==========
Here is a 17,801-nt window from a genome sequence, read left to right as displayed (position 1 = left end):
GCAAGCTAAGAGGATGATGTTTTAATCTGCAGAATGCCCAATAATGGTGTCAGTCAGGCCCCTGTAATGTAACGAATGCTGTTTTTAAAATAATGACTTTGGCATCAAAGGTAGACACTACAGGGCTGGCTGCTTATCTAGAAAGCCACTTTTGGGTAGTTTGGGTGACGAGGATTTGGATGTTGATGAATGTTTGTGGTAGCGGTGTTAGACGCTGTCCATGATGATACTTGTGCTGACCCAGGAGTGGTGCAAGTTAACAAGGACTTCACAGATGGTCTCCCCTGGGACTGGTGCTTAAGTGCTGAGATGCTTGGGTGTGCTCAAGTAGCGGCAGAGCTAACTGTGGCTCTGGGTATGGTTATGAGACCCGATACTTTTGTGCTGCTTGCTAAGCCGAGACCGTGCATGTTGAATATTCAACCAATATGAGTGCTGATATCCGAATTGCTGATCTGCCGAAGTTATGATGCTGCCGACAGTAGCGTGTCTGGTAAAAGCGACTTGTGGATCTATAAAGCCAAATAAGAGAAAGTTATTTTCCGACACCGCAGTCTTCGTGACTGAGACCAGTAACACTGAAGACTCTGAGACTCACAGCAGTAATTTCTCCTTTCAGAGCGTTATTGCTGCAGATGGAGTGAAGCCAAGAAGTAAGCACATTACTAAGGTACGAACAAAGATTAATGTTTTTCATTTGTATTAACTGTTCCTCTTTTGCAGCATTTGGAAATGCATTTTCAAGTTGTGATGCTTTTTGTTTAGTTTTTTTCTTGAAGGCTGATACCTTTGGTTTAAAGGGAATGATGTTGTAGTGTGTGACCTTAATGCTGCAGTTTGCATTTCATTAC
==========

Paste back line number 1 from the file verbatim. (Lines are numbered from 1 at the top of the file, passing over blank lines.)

Here is a 17,801-nt window from a genome sequence, read left to right as displayed (position 1 = left end):